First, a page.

More than 40,000 sewer blockages cost Scottish Water £7million last year
17 February 2014
Winnie the Pooh in East Kilbride sewer
More than 40,000 blockages in Scotland’s drains and sewer network last year were attended by Scottish Water, and new figures show that approximately 80% are caused by people putting the wrong things down their sinks and toilets.
Scottish Water is urging customers throughout Scotland to help prevent blocked drains and sewers with the launch of the second phase of the biggest-ever awareness campaign to highlight the impact of what some people wrongly put down their toilets and sinks.
On 17th February (today), a series of television and radio advertisements - backed by regional campaigns in Dumfries and Stirling - will highlight easy ways householders can play a part in keeping the water cycle running by disposing of kitchen and bathroom waste responsibly or by saving water.
Cooking fat, oils and grease coupled with bathroom waste such as cotton buds, nappies and baby wipes creates a perfect storm of solidified fat and material that can’t breaks down easily like toilet paper and collects in large clumps beneath Scotland’s streets. These blockages create costs of over £7million a year for the publicly owned utility firm.
This leads to the misery of flooding of thousands of properties across Scotland, leaving householders and communities with the hassle and expense of repairing damaged property and sometimes resulting in pollution to local rivers and burns.
Chris Wallace, Director of Communications, Scottish Water, said: “The waste water drain which runs from your house to the public sewer is usually only about four inches wide, which is less than the diameter of a DVD.
“This drain is designed to take only the used water from sinks, showers and baths and pee, poo and toilet paper from the toilet. Scottish Water believes the best way to tackle blocked drains and sewer flooding is to work with our customers to prevent blockages that can clog up the cycle in the first place.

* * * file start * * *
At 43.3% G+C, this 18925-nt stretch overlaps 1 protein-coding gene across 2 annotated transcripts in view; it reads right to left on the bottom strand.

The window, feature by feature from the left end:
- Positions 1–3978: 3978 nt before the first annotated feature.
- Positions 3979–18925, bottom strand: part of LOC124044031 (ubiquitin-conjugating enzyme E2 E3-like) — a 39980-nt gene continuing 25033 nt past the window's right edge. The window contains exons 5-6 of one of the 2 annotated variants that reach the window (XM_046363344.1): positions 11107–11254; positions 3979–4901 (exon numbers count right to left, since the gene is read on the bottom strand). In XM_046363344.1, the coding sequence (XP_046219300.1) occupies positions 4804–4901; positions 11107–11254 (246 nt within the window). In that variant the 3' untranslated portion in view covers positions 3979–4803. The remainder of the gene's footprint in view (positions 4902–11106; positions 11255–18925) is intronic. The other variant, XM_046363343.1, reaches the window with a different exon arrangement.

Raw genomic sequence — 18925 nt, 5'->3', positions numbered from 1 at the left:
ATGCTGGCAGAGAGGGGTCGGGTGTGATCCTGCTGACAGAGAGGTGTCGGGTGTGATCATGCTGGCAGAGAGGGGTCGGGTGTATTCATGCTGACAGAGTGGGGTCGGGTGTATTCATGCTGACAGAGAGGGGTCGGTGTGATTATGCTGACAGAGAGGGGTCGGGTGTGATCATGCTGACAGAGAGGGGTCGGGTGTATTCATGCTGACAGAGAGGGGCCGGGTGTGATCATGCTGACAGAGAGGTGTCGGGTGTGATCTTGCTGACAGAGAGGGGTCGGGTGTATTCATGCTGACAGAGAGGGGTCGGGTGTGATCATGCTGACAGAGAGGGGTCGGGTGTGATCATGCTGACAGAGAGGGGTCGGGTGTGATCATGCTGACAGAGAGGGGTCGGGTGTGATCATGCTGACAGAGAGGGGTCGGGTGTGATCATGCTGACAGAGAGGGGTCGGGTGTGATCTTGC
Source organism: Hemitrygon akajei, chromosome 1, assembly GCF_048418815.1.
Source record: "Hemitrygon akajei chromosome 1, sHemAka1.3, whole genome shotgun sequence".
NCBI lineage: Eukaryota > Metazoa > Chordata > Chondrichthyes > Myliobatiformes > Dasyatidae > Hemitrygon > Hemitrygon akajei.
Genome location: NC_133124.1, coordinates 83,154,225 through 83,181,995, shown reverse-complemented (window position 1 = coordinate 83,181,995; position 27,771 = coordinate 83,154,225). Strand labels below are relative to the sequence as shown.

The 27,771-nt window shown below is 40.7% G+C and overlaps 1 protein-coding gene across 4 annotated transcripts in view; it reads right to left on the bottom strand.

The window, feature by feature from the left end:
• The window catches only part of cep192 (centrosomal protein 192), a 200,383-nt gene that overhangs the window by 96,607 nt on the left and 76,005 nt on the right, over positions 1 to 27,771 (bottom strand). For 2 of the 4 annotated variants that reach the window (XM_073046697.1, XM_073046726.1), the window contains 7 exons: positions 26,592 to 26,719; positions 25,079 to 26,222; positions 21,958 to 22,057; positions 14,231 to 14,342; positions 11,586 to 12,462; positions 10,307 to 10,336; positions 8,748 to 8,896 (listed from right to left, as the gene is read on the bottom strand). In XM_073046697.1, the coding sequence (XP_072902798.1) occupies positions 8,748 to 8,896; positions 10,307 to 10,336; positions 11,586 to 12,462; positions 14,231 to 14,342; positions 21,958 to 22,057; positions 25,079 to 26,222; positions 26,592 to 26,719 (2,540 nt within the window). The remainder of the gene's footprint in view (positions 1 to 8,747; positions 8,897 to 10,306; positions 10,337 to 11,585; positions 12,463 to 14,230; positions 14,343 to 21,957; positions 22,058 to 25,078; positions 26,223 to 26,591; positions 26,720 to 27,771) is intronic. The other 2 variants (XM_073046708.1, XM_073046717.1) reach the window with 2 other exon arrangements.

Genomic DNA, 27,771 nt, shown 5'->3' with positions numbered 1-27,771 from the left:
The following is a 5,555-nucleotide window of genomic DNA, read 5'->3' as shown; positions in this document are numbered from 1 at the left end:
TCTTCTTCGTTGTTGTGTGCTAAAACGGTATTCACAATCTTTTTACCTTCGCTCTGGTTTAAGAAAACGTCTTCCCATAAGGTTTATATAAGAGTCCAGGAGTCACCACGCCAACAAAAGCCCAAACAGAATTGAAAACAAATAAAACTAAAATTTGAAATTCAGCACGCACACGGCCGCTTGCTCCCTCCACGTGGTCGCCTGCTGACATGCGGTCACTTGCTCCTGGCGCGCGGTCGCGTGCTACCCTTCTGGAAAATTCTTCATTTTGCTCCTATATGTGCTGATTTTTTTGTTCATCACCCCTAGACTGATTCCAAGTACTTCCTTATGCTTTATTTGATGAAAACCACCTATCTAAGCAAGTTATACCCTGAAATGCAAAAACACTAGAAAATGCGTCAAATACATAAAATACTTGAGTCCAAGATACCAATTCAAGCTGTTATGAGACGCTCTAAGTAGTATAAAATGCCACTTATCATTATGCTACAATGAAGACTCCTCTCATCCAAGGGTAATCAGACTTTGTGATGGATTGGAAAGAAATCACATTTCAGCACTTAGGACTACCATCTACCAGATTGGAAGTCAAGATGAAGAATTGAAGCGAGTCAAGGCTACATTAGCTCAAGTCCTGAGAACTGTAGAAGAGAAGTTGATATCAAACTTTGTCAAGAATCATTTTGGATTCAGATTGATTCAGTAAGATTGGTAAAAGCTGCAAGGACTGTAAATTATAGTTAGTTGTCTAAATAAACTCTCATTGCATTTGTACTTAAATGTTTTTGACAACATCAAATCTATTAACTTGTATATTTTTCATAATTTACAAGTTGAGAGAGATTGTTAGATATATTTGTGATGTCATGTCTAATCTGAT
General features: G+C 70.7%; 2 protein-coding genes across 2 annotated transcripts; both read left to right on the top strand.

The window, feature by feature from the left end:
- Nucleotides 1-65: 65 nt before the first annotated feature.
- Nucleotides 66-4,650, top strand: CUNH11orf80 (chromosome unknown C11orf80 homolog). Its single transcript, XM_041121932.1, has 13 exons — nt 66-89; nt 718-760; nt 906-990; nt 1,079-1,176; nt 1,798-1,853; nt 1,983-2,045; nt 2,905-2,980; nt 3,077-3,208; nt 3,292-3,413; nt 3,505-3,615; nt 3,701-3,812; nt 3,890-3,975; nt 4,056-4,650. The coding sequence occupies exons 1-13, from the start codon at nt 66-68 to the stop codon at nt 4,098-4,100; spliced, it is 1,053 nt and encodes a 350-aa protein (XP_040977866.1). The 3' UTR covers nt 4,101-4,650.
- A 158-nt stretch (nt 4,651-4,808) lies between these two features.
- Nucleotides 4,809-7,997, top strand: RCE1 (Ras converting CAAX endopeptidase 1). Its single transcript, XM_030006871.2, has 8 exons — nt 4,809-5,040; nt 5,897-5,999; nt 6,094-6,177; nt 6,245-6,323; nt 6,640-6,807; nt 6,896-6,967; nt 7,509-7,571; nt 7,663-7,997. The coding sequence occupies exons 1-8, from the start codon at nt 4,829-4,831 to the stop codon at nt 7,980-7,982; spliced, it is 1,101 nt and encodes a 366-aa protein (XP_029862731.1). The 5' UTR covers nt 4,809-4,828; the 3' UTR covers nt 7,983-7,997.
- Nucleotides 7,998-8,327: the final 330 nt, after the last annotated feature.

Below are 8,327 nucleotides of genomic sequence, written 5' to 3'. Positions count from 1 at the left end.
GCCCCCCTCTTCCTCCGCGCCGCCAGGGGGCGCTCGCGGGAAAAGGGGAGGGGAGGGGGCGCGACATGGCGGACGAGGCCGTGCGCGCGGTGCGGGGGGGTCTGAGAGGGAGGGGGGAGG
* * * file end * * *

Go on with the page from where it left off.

“We are also running a new TV advert which will encourage everyone to turn off the tap while they are brushing their teeth. This water comes straight out of the tap and goes down the plughole and running a tap can use between two and 26 litres of water per minute.
“Although Scotland has plentiful resources of raw water, the treatment and distribution of water is very energy intensive and the heating of water counts for a sizeable share of energy use. Research by the Department for Energy and Climate Change shows that 18% of domestic energy is used for heating water. By using less water you can save money - and with high energy prices it makes good sense for Scots to use water wisely.”
Scottish Water’s advertisements will be broadcast on STV, Channel 4, Channel 5 and on 14 radio stations across Scotland. These are being supported by regional press campaigns, leaflets, school visits and outdoor advertising in the Stirling and Dumfries. The campaign will run for seven weeks.
Iain Gulland, Director, Zero Waste Scotland said:
“I welcome the launch of this new initiative by Scottish Water to raise awareness of how to keep the sewer system clear of waste. Where food waste is concerned, it's important it is that consumers understand how to dispose of it properly. Food waste that cannot be used or avoided is easily recycled or composted. Over half of households across the country now have access to food recycling services and we are continuing to roll these out in towns and cities nationwide.
“Waste is a resource and there are significant environmental and economic benefits for Scotland if we work together to manage it more efficiently."
Scottish Water is also supporting Climate Week which runs from 3rd - 9th of March. Mark Williams, Environmental Regulation and Climate Change Manager, Scottish Water, said: “Scottish Water has agreed to be a supporting partner of Climate Week - which aims to spotlight activities taking place across communities and businesses in the UK to protect our future and create a secure planet. By generating green energy and managing water supply catchments more sustainably, we are reducing demand for energy intensive treatment processes. We have achieved a 10% reduction in carbon emissions over the last five years.”
Scottish Water recently reduced the amount of water leakage across the country to the industry measure of the Economic Level of Leakage (ELL) where it costs more to fix leaks than the water lost. In the last year alone Scottish Water reduced the amount of water lost by 53million litres.
To see Scottish Water’s campaign TV adverts, visit Scottish Water’s YouTube channel at www.youtube.com/scottishwaterfilm.
Customers can learn more about what they can do to keep the cycle running, what should not be flushed down toilets or poured down sinks and how they can save their drains, protect their homes, their neighbours’ homes and the local environment at www.scottishwater.co.uk/cycle.